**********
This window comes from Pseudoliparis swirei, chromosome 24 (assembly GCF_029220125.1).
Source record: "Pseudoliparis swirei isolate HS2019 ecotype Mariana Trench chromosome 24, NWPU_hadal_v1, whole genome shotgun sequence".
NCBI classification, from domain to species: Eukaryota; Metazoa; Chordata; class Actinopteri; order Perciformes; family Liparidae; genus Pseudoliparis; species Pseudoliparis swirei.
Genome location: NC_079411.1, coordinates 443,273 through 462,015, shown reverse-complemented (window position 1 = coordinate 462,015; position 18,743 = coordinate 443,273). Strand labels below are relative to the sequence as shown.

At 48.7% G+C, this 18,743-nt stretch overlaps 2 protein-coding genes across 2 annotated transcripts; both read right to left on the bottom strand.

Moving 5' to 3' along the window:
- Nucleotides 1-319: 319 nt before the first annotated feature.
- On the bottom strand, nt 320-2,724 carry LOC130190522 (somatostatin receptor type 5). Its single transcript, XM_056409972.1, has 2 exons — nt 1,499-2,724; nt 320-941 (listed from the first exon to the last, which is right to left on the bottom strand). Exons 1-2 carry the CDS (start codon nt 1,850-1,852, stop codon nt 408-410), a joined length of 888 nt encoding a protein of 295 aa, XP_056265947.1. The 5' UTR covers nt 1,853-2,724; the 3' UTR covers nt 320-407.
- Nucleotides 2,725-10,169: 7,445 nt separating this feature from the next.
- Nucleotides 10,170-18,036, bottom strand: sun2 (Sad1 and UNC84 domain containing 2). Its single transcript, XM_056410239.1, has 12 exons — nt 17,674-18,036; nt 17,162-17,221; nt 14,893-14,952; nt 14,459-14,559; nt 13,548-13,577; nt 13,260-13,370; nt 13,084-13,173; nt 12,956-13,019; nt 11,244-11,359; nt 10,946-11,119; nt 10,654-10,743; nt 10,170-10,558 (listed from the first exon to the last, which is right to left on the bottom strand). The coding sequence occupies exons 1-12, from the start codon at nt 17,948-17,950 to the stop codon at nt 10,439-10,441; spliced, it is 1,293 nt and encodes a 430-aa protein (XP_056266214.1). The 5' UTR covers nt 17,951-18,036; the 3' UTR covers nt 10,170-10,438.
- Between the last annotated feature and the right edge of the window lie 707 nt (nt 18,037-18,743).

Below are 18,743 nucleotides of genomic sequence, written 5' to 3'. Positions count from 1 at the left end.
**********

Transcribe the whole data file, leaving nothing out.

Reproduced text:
This window comes from Pseudoliparis swirei, chromosome 24 (assembly GCF_029220125.1).
Source record: "Pseudoliparis swirei isolate HS2019 ecotype Mariana Trench chromosome 24, NWPU_hadal_v1, whole genome shotgun sequence".
NCBI classification, from domain to species: Eukaryota; Metazoa; Chordata; class Actinopteri; order Perciformes; family Liparidae; genus Pseudoliparis; species Pseudoliparis swirei.
Genome location: NC_079411.1, coordinates 443,273 through 462,015, shown reverse-complemented (window position 1 = coordinate 462,015; position 18,743 = coordinate 443,273). Strand labels below are relative to the sequence as shown.

At 48.7% G+C, this 18,743-nt stretch overlaps 2 protein-coding genes across 2 annotated transcripts; both read right to left on the bottom strand.

Moving 5' to 3' along the window:
- Nucleotides 1-319: 319 nt before the first annotated feature.
- On the bottom strand, nt 320-2,724 carry LOC130190522 (somatostatin receptor type 5). Its single transcript, XM_056409972.1, has 2 exons — nt 1,499-2,724; nt 320-941 (listed from the first exon to the last, which is right to left on the bottom strand). Exons 1-2 carry the CDS (start codon nt 1,850-1,852, stop codon nt 408-410), a joined length of 888 nt encoding a protein of 295 aa, XP_056265947.1. The 5' UTR covers nt 1,853-2,724; the 3' UTR covers nt 320-407.
- Nucleotides 2,725-10,169: 7,445 nt separating this feature from the next.
- Nucleotides 10,170-18,036, bottom strand: sun2 (Sad1 and UNC84 domain containing 2). Its single transcript, XM_056410239.1, has 12 exons — nt 17,674-18,036; nt 17,162-17,221; nt 14,893-14,952; nt 14,459-14,559; nt 13,548-13,577; nt 13,260-13,370; nt 13,084-13,173; nt 12,956-13,019; nt 11,244-11,359; nt 10,946-11,119; nt 10,654-10,743; nt 10,170-10,558 (listed from the first exon to the last, which is right to left on the bottom strand). The coding sequence occupies exons 1-12, from the start codon at nt 17,948-17,950 to the stop codon at nt 10,439-10,441; spliced, it is 1,293 nt and encodes a 430-aa protein (XP_056266214.1). The 5' UTR covers nt 17,951-18,036; the 3' UTR covers nt 10,170-10,438.
- Between the last annotated feature and the right edge of the window lie 707 nt (nt 18,037-18,743).

Below are 18,743 nucleotides of genomic sequence, written 5' to 3'. Positions count from 1 at the left end.